8 things we know about Android Go

But there's so much we still don't know about Android Go as well.

Published Date
19 - May - 2017
| Last Updated
19 - May - 2017
 
8 things we know about Android Go

Amidst the myriad announcements made on Day 1 of Google I/O 2017, perhaps none are more relevant to India than Android Go. Unfortunately, Google told us precious little about what this new initiative would be, and even though it didn’t mention India, Android Go seems squarely aimed at markets like ours. It seems like a second attempt at Android One, version 2.0 of that initiative if you will. While we do not know a lot about Android Go right at this moment, there are some pointers as to what it will be.

It’s based on Android O

Since Android Nougat, Google seems to have one primary mission - that of reducing fragmentation across Android’s ecosystem. And that’s being taken forward on Android O too. Android Go will be based on Android O, which means it’ll take advantage of some of these improvements, while also having its own unique sensibilities.

It’s based on YouTube Go

While Android O remains the base, Google said it was “inspired” by YouTube Go for this version of Android. If you weren’t sure whether Android Go was aimed at India, the YouTube Go app should clear those suspicions. After all, the app was made with India in mind, with Indian users being the first to get access to it.

Being based on YouTube Go should also mean there’ll be clear lines for data usage on Android Go. That’s one of the main features of YouTube Go, which allows users to save videos offline, with clear indications of how much data it’ll consume.

Data saver by default

Speaking of data saving, Android Go will have the data saver mode turned on by default. Google didn’t explicitly say so, but there should be a way to toggle data saver off as well. However, this further indicates that the company wants to make things simpler on Android, for markets where data is still a very precious commodity. Android Go’s settings app will apparently allow users to “top-up” their data packages directly from the app, instead of going through their carriers.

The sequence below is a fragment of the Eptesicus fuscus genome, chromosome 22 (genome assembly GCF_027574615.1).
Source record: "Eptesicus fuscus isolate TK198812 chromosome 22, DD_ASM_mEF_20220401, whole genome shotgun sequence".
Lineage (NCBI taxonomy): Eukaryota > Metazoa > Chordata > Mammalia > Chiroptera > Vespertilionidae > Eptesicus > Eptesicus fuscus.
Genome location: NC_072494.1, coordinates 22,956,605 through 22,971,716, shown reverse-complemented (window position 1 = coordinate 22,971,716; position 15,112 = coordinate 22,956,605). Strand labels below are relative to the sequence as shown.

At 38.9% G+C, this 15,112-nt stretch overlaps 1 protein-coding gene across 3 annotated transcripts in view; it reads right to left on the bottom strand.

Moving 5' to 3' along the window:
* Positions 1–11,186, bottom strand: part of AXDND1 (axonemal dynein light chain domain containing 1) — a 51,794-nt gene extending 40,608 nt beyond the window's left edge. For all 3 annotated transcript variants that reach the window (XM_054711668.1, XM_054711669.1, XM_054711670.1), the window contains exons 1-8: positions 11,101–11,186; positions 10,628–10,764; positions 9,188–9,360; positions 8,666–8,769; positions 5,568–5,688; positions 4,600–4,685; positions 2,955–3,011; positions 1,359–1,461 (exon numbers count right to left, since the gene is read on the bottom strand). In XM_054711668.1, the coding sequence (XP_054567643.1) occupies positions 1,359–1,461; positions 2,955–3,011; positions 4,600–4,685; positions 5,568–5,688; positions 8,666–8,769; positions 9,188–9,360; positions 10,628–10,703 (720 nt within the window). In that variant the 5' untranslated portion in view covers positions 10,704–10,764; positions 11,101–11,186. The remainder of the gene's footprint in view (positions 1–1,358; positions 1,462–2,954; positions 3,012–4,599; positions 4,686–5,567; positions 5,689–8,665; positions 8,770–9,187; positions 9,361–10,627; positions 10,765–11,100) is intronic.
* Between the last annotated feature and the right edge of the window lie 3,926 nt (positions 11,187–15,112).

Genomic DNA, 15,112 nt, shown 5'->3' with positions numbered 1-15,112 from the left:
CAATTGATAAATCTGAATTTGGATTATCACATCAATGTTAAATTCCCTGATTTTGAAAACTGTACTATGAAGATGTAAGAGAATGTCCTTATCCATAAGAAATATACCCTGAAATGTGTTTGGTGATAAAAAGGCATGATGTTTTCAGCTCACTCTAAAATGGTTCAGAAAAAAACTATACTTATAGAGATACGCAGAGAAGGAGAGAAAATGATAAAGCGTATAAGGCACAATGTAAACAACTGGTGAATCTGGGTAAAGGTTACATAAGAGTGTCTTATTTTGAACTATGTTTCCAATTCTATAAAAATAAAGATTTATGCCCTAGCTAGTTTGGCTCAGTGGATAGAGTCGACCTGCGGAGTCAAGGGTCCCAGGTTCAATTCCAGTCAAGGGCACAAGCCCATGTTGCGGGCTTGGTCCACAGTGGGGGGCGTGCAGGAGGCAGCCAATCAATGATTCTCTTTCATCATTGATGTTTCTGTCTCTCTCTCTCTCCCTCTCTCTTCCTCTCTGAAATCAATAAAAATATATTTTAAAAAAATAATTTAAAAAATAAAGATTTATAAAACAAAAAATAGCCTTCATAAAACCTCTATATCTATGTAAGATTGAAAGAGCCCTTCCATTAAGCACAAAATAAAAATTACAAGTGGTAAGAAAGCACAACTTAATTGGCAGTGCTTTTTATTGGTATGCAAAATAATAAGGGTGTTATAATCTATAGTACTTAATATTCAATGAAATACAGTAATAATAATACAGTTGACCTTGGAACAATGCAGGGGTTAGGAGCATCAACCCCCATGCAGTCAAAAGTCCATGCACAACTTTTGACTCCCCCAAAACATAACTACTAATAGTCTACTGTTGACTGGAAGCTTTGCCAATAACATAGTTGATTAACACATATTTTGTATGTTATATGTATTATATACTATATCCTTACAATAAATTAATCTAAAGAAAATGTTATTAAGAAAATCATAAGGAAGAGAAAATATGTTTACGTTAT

Lighter apps

Google is going to give developers a best practices document, for apps that want to be displayed for Android Go. Thinking back to YouTube Go once again, this could mean that app’s will be slightly redesigned, and possibly even stripped off some features. Of course, this will differ from app to app, but much like most other platforms, a best practices document can aid in achieving uniform performance across an OS.

Less than 1GB RAM

A key announcement about Android Go was that it would be aimed at devices sporting 1GB RAM, or even 512MB. In the current Indian market, that covers a huge number of devices priced at less than Rs. 5000. However, we do remain skeptics in this respect, since Android has traditionally proven to be a memory intensive operating system. It’ll be interesting to see how Google overcomes this hurdle. Doing so would indeed be a big step towards getting the “next billion” mobile users. Google says it'll eventually start giving the Android Go configuration to all devices that have less than 1GB of RAM.

“We’re optimizing the latest release of Android, starting with Android O, to run smoothly on entry-level devices. We’re also designing Google apps—like YouTube Go, Chrome and Gboard—to use less memory, storage space and mobile data,” Google wrote about Android Go, in a blog post.

Google Play still rules

Much like Android in general, the heart of Android Go will also be with the Google Play Store. The ecosystem of apps remains here, although the new best practices document may make it more difficult to populate it this time. Let’s see how Google tackles this one.

Android Go vs Android One

While it is far too early to spot differences between the two programs, Android Go seems to be a more proactive and informed approach at tier III and tier IV markets in countries like India. Perhaps the most important takeaway from the little that we know about Android Go is the fact that developers will actually have to work to change their apps for this platform. The data saver approach also seems to be tuned for an users with lesser education, who would prefer things are simple, rather than using more apps/payment portals.

Where Android One seemingly had background enhancements (that evidently weren’t enough), Android O seems to be making changes proactively to the entire Android platform. The kernel may remain the same, but we are expecting Android Go to be a whole new operating system in essence.

When will we see Android Go?

You’ll have to wait almost a whole year for that. First Android Go based devices are expected next year, so there’s a lot of waiting to be done. However, this could possibly mean that the changes to the platform are big enough to warrant such a huge timeline. Google wouldn’t want this effort to go down like Android One, and it’s evident that developers need to be involved much more closely this time.

Is India likely to be the first?

We do not have confirmation on that, but India was the first to get Android One, and it was the first to get YouTube Go. So, logic suggest it would get Android Go before everyone else too, but who knows what the future may come, right?

Will it again run on MediaTek's entry-level chipsets?

Believe it or not, MediaTek still owns the lion's share of the market in terms of number of phones using its chipsets. However, Qualcomm has been making forays into the entry segment over the past year or so, and has done very well with the Snapdragon 430 series chipsets. Given the company's close association with Google, it just might be possible that Qualcomm will drive the Android Go innovation, although we wouldn't rule out MediaTek either.

Prasid BanerjeePrasid Banerjee

Trying to explain technology to my parents. Failing miserably.